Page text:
1. winstoninabox Post author

      Disbelieving something is true now doesn’t mean one can’t change one’s mind later if more compelling evidence were to arrive. You’re thinking of zealot or fanatic; something of a more religious bent.

      Reply
  4. Nathanael

    Or perhaps your very clever title definitions make your real purpose clear
    Vex:
    1. To annoy, as with petty importunities; bother. See Synonyms at annoy.
    2. To cause perplexity in; puzzle.
    3. To bring distress or suffering to; plague or afflict.
    4. To debate or discuss (a question, for example) at length.
    5. To toss about or shake up.

    Cathedra:
    1. A bishop’s official chair or throne.
    2. The office or see of a bishop.
    3. The official chair of an office or a position, as of a professor.

    Critiquing claims will ensure that good discussions will ensure.
    Doing anything else most of the time will guarantee 1-5 but not necessarily 4 as our FB experience has borne out.

    Reply
  5. Marco

    My understanding was that it wasn’t posssible to be called an atheist if the term “didn’t mean that an atheist doesn’t believe that a god or gods can’t or doesn’t exist.”
    I’d always classed that person as an agnostic.

    The new atheist acknowledges that it is impossible to prove something doesn’t exist by observation alone. Thus, rather than be 100% sure God doesn’t exist, they have just shifted the burden of proof to theists to prove God does exist with something observable – a miracle would do nicely. An agnostic states that seeking probabilties about God is nonsensical, and neither position should be excluded from the burden of proof.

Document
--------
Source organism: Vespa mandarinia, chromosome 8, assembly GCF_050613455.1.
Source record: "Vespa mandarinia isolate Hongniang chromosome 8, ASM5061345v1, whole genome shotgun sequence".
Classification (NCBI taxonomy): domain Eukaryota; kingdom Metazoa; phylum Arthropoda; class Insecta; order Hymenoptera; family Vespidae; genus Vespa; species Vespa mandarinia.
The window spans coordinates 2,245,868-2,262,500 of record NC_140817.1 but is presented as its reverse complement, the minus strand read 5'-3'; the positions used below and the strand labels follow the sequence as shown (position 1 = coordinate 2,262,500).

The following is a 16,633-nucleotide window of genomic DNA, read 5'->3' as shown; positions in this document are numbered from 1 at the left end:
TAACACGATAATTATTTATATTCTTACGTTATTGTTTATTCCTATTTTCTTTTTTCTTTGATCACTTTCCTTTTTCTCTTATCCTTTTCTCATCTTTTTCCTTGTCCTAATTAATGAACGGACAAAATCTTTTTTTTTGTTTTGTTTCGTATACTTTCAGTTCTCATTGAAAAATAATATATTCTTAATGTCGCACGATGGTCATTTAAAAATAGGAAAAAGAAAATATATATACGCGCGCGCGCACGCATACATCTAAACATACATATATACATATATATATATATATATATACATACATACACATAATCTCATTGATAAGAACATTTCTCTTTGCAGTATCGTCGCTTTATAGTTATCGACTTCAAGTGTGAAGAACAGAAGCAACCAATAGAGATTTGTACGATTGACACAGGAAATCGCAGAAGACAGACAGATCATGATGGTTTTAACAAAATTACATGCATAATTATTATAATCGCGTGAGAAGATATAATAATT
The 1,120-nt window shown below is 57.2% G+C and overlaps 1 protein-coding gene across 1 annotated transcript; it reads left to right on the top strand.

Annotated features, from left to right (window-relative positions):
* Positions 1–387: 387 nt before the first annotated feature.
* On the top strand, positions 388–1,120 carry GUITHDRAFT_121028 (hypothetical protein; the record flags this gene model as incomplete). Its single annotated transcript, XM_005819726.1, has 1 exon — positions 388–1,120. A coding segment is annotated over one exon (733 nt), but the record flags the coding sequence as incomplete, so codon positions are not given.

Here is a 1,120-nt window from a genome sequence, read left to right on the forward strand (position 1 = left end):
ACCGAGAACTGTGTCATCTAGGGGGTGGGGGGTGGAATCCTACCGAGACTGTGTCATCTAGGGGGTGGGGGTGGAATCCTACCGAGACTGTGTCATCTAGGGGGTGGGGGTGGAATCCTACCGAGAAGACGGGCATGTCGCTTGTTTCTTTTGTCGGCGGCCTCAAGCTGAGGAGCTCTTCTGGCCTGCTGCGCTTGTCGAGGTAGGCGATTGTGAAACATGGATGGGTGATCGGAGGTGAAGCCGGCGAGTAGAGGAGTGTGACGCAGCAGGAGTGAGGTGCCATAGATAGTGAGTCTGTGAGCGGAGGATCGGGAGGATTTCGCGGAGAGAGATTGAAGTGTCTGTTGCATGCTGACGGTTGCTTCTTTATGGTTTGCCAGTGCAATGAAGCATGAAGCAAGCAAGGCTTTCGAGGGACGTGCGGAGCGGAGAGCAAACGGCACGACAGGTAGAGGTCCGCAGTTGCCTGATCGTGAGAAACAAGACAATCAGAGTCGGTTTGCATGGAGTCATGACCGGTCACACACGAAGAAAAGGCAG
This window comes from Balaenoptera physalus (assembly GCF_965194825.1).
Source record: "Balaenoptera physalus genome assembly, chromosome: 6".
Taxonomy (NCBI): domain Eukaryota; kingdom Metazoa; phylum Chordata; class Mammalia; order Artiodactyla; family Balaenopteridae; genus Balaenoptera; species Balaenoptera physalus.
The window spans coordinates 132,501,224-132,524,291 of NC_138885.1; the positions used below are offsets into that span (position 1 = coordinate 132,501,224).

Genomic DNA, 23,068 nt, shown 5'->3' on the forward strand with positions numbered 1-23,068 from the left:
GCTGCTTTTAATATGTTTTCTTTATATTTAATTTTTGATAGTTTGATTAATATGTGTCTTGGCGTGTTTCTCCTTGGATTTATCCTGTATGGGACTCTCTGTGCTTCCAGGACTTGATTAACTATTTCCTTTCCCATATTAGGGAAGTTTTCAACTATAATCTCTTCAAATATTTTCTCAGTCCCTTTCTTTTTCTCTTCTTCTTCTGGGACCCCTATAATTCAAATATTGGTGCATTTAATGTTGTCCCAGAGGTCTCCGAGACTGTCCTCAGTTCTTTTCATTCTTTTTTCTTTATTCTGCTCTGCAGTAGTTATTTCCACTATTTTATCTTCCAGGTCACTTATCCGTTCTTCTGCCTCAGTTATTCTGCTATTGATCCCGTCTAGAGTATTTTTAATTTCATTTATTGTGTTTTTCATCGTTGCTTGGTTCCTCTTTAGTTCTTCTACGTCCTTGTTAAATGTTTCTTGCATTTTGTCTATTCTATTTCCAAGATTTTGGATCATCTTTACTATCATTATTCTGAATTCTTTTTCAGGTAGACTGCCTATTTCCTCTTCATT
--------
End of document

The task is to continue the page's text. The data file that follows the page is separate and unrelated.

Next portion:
Reply
  6. Nathanael

    Thanks guys – appreciated. Dr.Clam? Anything?
    I think many would call the approach of some of the New Atheists close to zealotry, even Dawkins with the odds he cited.

    Reply
    1. Chris Fellows (@cfellows65536)

      Since you ask 🙂
      All I’ve got is the point I made elsewhere, that it would be good if Lennox had somewhere defined his terms. Everyone has a strong idea of what they mean by ‘God’ and it is easy to have an interminable argument before realising that the person you are arguing with is professing justified disbelief in some straw-man cartoon God that only a few zealots in a fortified compound in Paraguay (f’rexample) actually believe in.

      (Have you read Prof Dawkins’ book, by the way, Nathanael? I will avoid any more self-citation in this commenting binge, but both Marco and I have long critiques of it in cyberspace)

      Reply